Pulse Radiofrequency
Strip Lesion Radiofrequency
Cooled Radiofrequency


Bottom Line

  • Intraarticular prolotherapy injections: [Level 2]
  • Intraarticular steroid injections: [Level 4]
  • Periarticular injections: [Level 4]
  • RF neurotomy: ~40% have >50% pain relief at 6 months, cooled and traditional may be equal.[Level 3]
  • Minimally invasive fusion: [Level 2]

See Also

References

  1. Simopoulos et al.. Systematic Review of the Diagnostic Accuracy and Therapeutic Effectiveness of Sacroiliac Joint Interventions. Pain physician 2015. 18:E713-56. PMID: 26431129.
  2. Chauhan et al.. A Randomized Controlled Trial of Fluoroscopically-Guided Sacroiliac Joint Injections: A Comparison of the Posteroanterior and Classical Oblique Techniques. Neurospine 2019. 16:317-324. PMID: 30531656. DOI. Full Text.
  3. Kim et al.. A randomized controlled trial of intra-articular prolotherapy versus steroid injection for sacroiliac joint pain. Journal of alternative and complementary medicine (New York, N.Y.) 2010. 16:1285-90. PMID: 21138388. DOI.
  4. Jee H, Lee JH, Park KD, Ahn J, Park Y. Ultrasound-guided versus fluoroscopy-guided sacroiliac joint intra-articular injections in the noninflammatory sacroiliac joint dysfunction: a prospective, randomized, single-blinded study. Arch Phys Med Rehabil. 2014;95(2):330-337. doi:10.1016/j.apmr.2013.09.021
  5. Liliang PC, Lu K, Weng HC, Liang CL, Tsai YD, Chen HJ. The therapeutic efficacy of sacroiliac joint blocks with triamcinolone acetonide in the treatment of sacroiliac joint dysfunction without spondyloarthropathy. Spine (Phila Pa 1976). 2009 Apr 20;34(9):896-900. doi: 10.1097/BRS.0b013e31819e2c78. PMID: 19531998.
  6. King and Bogduk. Chronic Low Back Pain In: Bonica's Management of Pain. 2018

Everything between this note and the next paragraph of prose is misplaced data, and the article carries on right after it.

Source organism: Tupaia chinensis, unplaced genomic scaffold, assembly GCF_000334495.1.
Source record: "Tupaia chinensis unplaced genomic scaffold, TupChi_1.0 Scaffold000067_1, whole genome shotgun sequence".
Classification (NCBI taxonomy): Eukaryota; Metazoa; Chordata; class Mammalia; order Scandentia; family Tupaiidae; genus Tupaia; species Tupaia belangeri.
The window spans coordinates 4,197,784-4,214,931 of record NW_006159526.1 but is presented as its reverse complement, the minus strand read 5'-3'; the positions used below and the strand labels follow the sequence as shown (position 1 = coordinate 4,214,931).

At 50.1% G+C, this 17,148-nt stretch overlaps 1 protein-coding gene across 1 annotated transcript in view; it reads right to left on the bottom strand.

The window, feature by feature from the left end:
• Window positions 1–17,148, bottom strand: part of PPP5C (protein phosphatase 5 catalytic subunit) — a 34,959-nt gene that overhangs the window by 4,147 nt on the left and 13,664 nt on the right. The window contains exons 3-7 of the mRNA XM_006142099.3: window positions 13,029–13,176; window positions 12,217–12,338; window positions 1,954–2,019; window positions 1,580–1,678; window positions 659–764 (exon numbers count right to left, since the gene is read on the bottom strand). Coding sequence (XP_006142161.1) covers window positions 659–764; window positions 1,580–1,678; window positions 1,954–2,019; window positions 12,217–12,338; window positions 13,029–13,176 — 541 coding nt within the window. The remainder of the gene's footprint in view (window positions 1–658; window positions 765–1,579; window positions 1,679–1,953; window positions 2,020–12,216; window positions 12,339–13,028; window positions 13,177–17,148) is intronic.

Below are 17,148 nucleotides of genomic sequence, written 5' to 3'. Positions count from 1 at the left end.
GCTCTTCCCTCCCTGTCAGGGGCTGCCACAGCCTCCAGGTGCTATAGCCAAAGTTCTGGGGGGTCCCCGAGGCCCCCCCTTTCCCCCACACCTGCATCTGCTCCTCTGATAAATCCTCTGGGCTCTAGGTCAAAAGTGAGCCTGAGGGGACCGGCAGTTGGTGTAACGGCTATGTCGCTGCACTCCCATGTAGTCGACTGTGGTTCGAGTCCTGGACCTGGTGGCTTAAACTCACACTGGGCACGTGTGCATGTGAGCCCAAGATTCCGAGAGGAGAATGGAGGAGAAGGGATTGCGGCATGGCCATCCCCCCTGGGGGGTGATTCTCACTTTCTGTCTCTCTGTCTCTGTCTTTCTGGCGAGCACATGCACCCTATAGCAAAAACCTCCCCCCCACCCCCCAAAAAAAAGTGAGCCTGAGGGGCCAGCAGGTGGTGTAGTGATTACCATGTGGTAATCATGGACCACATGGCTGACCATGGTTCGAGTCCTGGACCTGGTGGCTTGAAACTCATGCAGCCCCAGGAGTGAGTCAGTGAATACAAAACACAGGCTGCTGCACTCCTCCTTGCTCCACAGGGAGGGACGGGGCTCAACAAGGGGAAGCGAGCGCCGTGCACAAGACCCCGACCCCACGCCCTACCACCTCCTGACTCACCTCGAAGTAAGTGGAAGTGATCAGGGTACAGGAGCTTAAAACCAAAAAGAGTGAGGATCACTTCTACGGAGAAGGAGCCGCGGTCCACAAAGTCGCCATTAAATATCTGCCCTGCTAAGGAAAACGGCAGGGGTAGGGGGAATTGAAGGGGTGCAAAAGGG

7. Cohen et al.. Randomized placebo-controlled study evaluating lateral branch radiofrequency denervation for sacroiliac joint pain. Anesthesiology 2008. 109:279-88. PMID: 18648237. DOI. Full Text.
  8. Patel. Twelve-Month Follow-Up of a Randomized Trial Assessing Cooled Radiofrequency Denervation as a Treatment for Sacroiliac Region Pain. Pain practice : the official journal of World Institute of Pain 2016. 16:154-67. PMID: 25565322. DOI.
  9. Cheng et al.. Comparative outcomes of cooled versus traditional radiofrequency ablation of the lateral branches for sacroiliac joint pain. The Clinical journal of pain 2013. 29:132-7. PMID: 22688606. DOI.
  10. Sun et al.. The efficacy and safety of using cooled radiofrequency in treating chronic sacroiliac joint pain: A PRISMA-compliant meta-analysis. Medicine 2018. 97:e9809. PMID: 29419679. DOI. Full Text.
  11. Cohen et al.. Outcome predictors for sacroiliac joint (lateral branch) radiofrequency denervation. Regional anesthesia and pain medicine 2009. 34:206-14. PMID: 19587617. DOI.
  12. van Tilburg et al.. Randomized Sham-controlled Double-Blind Multicenter Clinical Trial to Ascertain the Effect of Percutaneous Radiofrequency Treatment for Sacroiliac Joint Pain: Three-month Results. The Clinical journal of pain 2016. 32:921-926. PMID: 26889616. DOI. Full Text.
  13. Juch et al.. Effect of Radiofrequency Denervation on Pain Intensity Among Patients With Chronic Low Back Pain: The Mint Randomized Clinical Trials. JAMA 2017. 318:68-81. PMID: 28672319. DOI. Full Text.
  14. Polly et al.. Two-Year Outcomes from a Randomized Controlled Trial of Minimally Invasive Sacroiliac Joint Fusion vs. Non-Surgical Management for Sacroiliac Joint Dysfunction. International journal of spine surgery 2016. 10:28. PMID: 27652199. DOI. Full Text.
  15. Dengler et al.. Randomized Trial of Sacroiliac Joint Arthrodesis Compared with Conservative Management for Chronic Low Back Pain Attributed to the Sacroiliac Joint. The Journal of bone and joint surgery. American volume 2019. 101:400-411. PMID: 30845034. DOI. Full Text.